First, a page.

Tag: upgrade

Upgrade Linksys Wireless

Linksys Wireless RouterThis week, I set out to improve my wireless reception for my home network. The wireless local area network (WLAN) is powered by a Linksys WRT54GS router. This is a pretty standard wireless G router. The WRT54G router series are pretty affordable and if you have an older version of the WRT54G or WRT54GS model, you can even install a third party firmware to enable more features. If you are thinking of getting a new router, then I suggest you purchase the WRT54GL, since this is the only model that makes it easy to install third party firmware.

As always, installing a third party firmware on your Linksys router does void your warranty and Linksys will not support your router if you are running third party firmware. Do not attempt this if you do not want to void your warranty and support!


Although there are a variety of different third party firmwares, I chose HyperWRT because it features a powerboosting feature and at the same time strives to stay as close as possible to the original Linksys firmware. Once installed HyperWRT looks almost identical to the Linksys interface. The main difference is the Transmit Power option found under Advanced Wireless Settings:

HyperWRT Advanced Wireless Settings

This will effectively boost the range and power of your WLAN. It is best to not boost the signal all the way to 100%, as this will make the router run hotter than normal.

TNC Antennas

Besides firmware changes the other way to boost wireless range is by using a better antenna. The WRT54G routers have TNC connectors to which the antennas connect to. You can purchase a third party antenna from sites like HyperLink Technologies, like this huge Hyper Gain 2.4 GHz 9 dBi Rubber Duck.

HGA7TIf you prefer to have the antennas match your router, then you want the Linksys HGA7T antennas. These replacement antennas are exactly twice as long as the original antennas on the WRT54G router and are rated at 7dBi.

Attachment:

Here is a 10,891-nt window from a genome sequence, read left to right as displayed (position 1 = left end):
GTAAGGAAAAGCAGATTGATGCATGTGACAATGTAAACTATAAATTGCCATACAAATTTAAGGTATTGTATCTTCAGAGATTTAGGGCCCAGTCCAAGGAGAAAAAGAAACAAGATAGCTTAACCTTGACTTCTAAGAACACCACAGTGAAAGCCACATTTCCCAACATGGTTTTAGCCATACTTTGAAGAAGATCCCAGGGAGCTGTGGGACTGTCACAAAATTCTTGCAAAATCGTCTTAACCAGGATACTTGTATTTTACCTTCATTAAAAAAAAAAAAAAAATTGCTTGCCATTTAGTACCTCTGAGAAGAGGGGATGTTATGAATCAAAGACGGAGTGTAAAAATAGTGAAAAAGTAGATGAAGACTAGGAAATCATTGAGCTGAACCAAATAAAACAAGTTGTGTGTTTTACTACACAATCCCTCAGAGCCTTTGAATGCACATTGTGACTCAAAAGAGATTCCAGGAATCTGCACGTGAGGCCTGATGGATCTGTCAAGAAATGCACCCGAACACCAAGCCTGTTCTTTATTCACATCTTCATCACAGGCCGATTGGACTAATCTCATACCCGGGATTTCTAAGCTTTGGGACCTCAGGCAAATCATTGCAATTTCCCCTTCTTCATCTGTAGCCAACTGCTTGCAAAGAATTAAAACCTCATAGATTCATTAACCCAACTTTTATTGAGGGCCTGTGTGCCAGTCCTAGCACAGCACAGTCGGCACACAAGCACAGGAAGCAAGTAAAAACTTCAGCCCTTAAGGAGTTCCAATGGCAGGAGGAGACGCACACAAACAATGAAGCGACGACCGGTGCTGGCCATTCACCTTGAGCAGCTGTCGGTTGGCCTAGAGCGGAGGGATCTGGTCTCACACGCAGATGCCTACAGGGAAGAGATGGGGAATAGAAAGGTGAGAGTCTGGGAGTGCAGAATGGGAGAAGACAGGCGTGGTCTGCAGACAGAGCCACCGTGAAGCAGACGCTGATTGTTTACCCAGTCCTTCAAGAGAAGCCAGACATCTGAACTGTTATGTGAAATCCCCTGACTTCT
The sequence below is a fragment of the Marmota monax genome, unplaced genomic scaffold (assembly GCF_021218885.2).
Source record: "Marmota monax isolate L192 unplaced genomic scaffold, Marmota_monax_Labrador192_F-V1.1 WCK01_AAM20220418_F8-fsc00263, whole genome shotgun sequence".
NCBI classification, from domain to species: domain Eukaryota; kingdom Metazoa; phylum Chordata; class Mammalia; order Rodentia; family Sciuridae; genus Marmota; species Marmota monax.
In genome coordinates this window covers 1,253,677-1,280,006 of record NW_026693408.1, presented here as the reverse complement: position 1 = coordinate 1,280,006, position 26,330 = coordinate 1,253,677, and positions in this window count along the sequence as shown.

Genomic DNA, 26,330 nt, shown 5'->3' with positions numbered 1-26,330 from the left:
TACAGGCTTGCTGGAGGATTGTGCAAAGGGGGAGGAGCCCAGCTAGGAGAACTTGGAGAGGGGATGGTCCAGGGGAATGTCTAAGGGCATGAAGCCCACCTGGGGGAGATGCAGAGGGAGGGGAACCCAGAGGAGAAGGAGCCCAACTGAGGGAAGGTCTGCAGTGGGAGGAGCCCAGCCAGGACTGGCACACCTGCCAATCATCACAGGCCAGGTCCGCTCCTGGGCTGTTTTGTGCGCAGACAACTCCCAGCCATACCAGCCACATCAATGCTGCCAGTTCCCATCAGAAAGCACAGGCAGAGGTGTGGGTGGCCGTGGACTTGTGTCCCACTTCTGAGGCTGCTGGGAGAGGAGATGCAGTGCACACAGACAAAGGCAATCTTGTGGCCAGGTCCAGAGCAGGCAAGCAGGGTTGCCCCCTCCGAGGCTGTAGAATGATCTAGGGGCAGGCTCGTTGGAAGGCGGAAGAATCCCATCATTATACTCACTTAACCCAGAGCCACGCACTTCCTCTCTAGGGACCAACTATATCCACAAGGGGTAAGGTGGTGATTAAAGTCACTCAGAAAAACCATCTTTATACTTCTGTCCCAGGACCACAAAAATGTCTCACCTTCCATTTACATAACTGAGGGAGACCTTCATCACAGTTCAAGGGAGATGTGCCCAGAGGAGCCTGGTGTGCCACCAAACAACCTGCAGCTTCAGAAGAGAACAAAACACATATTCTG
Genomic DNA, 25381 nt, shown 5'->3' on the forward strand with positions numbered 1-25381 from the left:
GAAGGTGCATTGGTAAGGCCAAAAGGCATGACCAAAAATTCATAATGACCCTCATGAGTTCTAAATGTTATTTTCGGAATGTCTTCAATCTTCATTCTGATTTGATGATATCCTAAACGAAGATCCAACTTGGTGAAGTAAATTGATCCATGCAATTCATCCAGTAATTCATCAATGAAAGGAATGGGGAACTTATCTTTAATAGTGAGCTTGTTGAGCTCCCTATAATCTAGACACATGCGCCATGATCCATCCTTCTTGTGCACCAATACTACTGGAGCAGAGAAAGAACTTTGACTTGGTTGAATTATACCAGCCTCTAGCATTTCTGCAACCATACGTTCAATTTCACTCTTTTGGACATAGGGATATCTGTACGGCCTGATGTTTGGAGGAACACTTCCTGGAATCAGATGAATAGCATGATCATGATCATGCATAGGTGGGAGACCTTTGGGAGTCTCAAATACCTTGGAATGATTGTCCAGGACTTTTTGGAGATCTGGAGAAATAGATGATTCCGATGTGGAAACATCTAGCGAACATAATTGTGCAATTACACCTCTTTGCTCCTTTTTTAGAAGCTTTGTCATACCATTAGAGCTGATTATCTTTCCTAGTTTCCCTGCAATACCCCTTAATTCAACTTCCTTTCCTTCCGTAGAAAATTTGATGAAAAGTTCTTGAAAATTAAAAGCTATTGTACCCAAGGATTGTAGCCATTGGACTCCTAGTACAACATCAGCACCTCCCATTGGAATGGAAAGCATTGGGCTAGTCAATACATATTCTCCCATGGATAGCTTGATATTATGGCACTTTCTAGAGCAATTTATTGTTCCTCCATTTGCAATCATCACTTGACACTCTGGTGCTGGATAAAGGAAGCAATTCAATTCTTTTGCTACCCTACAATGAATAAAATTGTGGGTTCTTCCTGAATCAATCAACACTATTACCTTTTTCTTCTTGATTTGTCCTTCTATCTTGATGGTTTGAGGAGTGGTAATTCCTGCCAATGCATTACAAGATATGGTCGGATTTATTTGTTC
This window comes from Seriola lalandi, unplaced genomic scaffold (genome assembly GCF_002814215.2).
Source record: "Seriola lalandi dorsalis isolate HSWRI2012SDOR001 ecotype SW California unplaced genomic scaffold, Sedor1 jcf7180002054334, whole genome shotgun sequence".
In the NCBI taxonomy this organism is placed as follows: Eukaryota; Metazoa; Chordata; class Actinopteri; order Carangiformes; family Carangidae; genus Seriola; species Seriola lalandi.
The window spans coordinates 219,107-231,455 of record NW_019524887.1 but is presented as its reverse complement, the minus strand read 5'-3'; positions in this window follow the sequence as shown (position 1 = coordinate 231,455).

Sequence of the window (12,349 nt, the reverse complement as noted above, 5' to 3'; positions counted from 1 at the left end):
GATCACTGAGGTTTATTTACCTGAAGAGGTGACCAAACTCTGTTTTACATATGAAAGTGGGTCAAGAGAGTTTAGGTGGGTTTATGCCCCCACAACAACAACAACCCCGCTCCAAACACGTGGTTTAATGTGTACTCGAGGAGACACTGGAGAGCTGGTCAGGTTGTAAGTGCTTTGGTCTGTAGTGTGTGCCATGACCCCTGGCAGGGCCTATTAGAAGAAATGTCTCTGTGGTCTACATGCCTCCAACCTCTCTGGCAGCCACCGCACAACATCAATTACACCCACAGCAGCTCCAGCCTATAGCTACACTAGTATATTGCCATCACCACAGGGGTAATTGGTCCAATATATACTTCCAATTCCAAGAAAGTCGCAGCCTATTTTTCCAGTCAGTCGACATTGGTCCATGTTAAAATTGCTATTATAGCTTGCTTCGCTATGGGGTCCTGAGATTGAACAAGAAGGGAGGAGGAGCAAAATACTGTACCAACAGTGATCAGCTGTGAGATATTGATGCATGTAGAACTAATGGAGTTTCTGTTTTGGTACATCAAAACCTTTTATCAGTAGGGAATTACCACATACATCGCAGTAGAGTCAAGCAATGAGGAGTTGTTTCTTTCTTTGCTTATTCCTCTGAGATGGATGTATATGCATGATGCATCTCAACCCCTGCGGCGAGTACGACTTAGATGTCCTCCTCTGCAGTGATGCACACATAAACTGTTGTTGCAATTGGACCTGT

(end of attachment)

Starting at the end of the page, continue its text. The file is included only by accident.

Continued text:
Replacing the original antennas will increase the wireless range and signal strength, depending on your location from the router. These antennas work best when you are located horizontally to the router. If your main objective is to get better wireless reception on a floor directly above from the router, you are better off installing another access point router. In my experience, the HGA7T antennas improved wireless signal by 12% when I setup my laptop one floor above the router. Overall the improvement was not overwhelmingly better, but was an improvement. Like I said these antennas work best when you and the router are on the same floor. I did experience less signal drops though and was able to use my laptop in my upstairs living room where I had been having problems staying connected before.

As for installing the new TNC antennas, all you have to do is squeeze and turn counterclockwise the antenna to remove it. If you are having trouble getting one off, squeeze tighter and pull the plastic bushing (cover) away from the router to get to the actual antenna TNC connector. Once you remove both, slide the original bushings on to the new antennas and connect them. The router will look a bit stranger with the new larger antennas, but hey looks are not what we are after, it’s a better wireless signal that we want.


The original HyperWRT site may no longer be up. You can still find a copy of HyperWRT Thibor, which is the last version of HyperWRT to be worked on: Thibor’s HyperWRT.

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WordPress 2.0 Upgrade

After battling through constant comment spam day after day, I finally gave in and upgraded WebKeyDesign to latest WordPress 2.0 version. Initially I had forestalled this for months due to the bad experience I had with one of my other sites, but I figured the 2.0.2 version looked stable enough and I was down to just one incompatible plugin.

The installation went quite well. Since I did not change any of the current theme setup, there really was not much to fix after the upgrade, except for entries that had highlighted html code boxes, which relied on the incompatible plugin. Instead of using CodeHighLight, I had to come up with a more complicated solution. I ended up keeping some of the CSS that CodeHightLight uses and then translating the actual code snippets with SimpleCode. This plugin just takes regular code and translates it so the browser will display the code symbols. I then had to take the translated snippets and add DIV tags to them and put them back into each posting. Needless to say, this took some time, but it looks almost as good as what I had before.

As for WordPress 2.0, the performance seems to be better than the older 1.5.2 version, and in the time that upgraded the site and fixed my postings, Askismet caught something like 213 comment spams!

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